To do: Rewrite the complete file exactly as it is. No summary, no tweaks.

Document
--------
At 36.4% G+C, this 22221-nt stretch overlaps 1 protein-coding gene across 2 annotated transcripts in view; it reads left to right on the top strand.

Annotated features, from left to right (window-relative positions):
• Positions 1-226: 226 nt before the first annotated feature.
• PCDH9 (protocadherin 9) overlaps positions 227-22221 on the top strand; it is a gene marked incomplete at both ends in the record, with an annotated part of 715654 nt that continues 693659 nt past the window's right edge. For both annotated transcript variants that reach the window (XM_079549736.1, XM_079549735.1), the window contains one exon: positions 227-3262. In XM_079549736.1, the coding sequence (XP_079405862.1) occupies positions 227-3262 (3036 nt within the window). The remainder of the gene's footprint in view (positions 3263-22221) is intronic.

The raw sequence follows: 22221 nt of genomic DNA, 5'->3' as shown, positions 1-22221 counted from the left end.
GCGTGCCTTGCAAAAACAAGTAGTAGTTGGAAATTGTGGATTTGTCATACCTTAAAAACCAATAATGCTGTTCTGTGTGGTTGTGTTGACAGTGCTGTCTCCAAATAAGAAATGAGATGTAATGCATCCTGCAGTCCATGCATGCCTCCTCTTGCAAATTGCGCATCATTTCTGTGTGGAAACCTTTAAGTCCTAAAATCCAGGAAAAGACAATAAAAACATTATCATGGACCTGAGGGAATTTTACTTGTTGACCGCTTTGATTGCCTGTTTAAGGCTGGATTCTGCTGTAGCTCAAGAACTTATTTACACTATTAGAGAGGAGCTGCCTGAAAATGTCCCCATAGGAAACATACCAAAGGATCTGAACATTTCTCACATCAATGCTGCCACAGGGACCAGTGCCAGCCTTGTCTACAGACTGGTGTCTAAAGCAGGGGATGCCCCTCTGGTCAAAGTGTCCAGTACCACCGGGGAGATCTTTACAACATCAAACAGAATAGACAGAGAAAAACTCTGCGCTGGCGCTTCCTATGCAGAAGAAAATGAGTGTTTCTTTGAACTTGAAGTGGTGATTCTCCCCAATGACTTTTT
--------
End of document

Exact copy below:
At 36.4% G+C, this 22221-nt stretch overlaps 1 protein-coding gene across 2 annotated transcripts in view; it reads left to right on the top strand.

Annotated features, from left to right (window-relative positions):
• Positions 1-226: 226 nt before the first annotated feature.
• PCDH9 (protocadherin 9) overlaps positions 227-22221 on the top strand; it is a gene marked incomplete at both ends in the record, with an annotated part of 715654 nt that continues 693659 nt past the window's right edge. For both annotated transcript variants that reach the window (XM_079549736.1, XM_079549735.1), the window contains one exon: positions 227-3262. In XM_079549736.1, the coding sequence (XP_079405862.1) occupies positions 227-3262 (3036 nt within the window). The remainder of the gene's footprint in view (positions 3263-22221) is intronic.

The raw sequence follows: 22221 nt of genomic DNA, 5'->3' as shown, positions 1-22221 counted from the left end.
GCGTGCCTTGCAAAAACAAGTAGTAGTTGGAAATTGTGGATTTGTCATACCTTAAAAACCAATAATGCTGTTCTGTGTGGTTGTGTTGACAGTGCTGTCTCCAAATAAGAAATGAGATGTAATGCATCCTGCAGTCCATGCATGCCTCCTCTTGCAAATTGCGCATCATTTCTGTGTGGAAACCTTTAAGTCCTAAAATCCAGGAAAAGACAATAAAAACATTATCATGGACCTGAGGGAATTTTACTTGTTGACCGCTTTGATTGCCTGTTTAAGGCTGGATTCTGCTGTAGCTCAAGAACTTATTTACACTATTAGAGAGGAGCTGCCTGAAAATGTCCCCATAGGAAACATACCAAAGGATCTGAACATTTCTCACATCAATGCTGCCACAGGGACCAGTGCCAGCCTTGTCTACAGACTGGTGTCTAAAGCAGGGGATGCCCCTCTGGTCAAAGTGTCCAGTACCACCGGGGAGATCTTTACAACATCAAACAGAATAGACAGAGAAAAACTCTGCGCTGGCGCTTCCTATGCAGAAGAAAATGAGTGTTTCTTTGAACTTGAAGTGGTGATTCTCCCCAATGACTTTTT